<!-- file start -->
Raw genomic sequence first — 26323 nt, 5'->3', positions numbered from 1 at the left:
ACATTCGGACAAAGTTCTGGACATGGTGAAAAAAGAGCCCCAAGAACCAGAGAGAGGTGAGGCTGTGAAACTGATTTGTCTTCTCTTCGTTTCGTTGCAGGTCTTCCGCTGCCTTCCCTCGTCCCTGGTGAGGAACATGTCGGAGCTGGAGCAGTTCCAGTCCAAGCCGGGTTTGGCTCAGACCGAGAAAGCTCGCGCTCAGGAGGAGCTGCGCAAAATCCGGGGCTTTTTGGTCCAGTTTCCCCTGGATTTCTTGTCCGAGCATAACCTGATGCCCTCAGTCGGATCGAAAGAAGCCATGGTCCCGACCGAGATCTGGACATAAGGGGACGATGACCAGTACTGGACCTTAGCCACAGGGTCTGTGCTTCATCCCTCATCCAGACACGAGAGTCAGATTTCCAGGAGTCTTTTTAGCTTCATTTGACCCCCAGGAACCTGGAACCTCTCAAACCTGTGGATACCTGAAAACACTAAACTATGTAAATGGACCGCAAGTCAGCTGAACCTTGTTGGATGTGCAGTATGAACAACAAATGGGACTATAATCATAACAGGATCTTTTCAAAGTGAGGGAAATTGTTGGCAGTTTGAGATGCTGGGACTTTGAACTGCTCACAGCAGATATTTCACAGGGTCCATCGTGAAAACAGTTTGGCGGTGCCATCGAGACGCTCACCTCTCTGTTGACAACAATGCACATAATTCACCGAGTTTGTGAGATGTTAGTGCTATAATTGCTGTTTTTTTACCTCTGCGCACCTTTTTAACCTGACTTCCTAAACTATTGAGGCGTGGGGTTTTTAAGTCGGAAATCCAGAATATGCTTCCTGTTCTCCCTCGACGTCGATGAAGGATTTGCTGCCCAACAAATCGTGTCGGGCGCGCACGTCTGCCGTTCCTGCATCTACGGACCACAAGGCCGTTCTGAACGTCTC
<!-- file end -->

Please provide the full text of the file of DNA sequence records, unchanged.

Raw genomic sequence first — 26323 nt, 5'->3', positions numbered from 1 at the left:
ACATTCGGACAAAGTTCTGGACATGGTGAAAAAAGAGCCCCAAGAACCAGAGAGAGGTGAGGCTGTGAAACTGATTTGTCTTCTCTTCGTTTCGTTGCAGGTCTTCCGCTGCCTTCCCTCGTCCCTGGTGAGGAACATGTCGGAGCTGGAGCAGTTCCAGTCCAAGCCGGGTTTGGCTCAGACCGAGAAAGCTCGCGCTCAGGAGGAGCTGCGCAAAATCCGGGGCTTTTTGGTCCAGTTTCCCCTGGATTTCTTGTCCGAGCATAACCTGATGCCCTCAGTCGGATCGAAAGAAGCCATGGTCCCGACCGAGATCTGGACATAAGGGGACGATGACCAGTACTGGACCTTAGCCACAGGGTCTGTGCTTCATCCCTCATCCAGACACGAGAGTCAGATTTCCAGGAGTCTTTTTAGCTTCATTTGACCCCCAGGAACCTGGAACCTCTCAAACCTGTGGATACCTGAAAACACTAAACTATGTAAATGGACCGCAAGTCAGCTGAACCTTGTTGGATGTGCAGTATGAACAACAAATGGGACTATAATCATAACAGGATCTTTTCAAAGTGAGGGAAATTGTTGGCAGTTTGAGATGCTGGGACTTTGAACTGCTCACAGCAGATATTTCACAGGGTCCATCGTGAAAACAGTTTGGCGGTGCCATCGAGACGCTCACCTCTCTGTTGACAACAATGCACATAATTCACCGAGTTTGTGAGATGTTAGTGCTATAATTGCTGTTTTTTTACCTCTGCGCACCTTTTTAACCTGACTTCCTAAACTATTGAGGCGTGGGGTTTTTAAGTCGGAAATCCAGAATATGCTTCCTGTTCTCCCTCGACGTCGATGAAGGATTTGCTGCCCAACAAATCGTGTCGGGCGCGCACGTCTGCCGTTCCTGCATCTACGGACCACAAGGCCGTTCTGAACGTCTC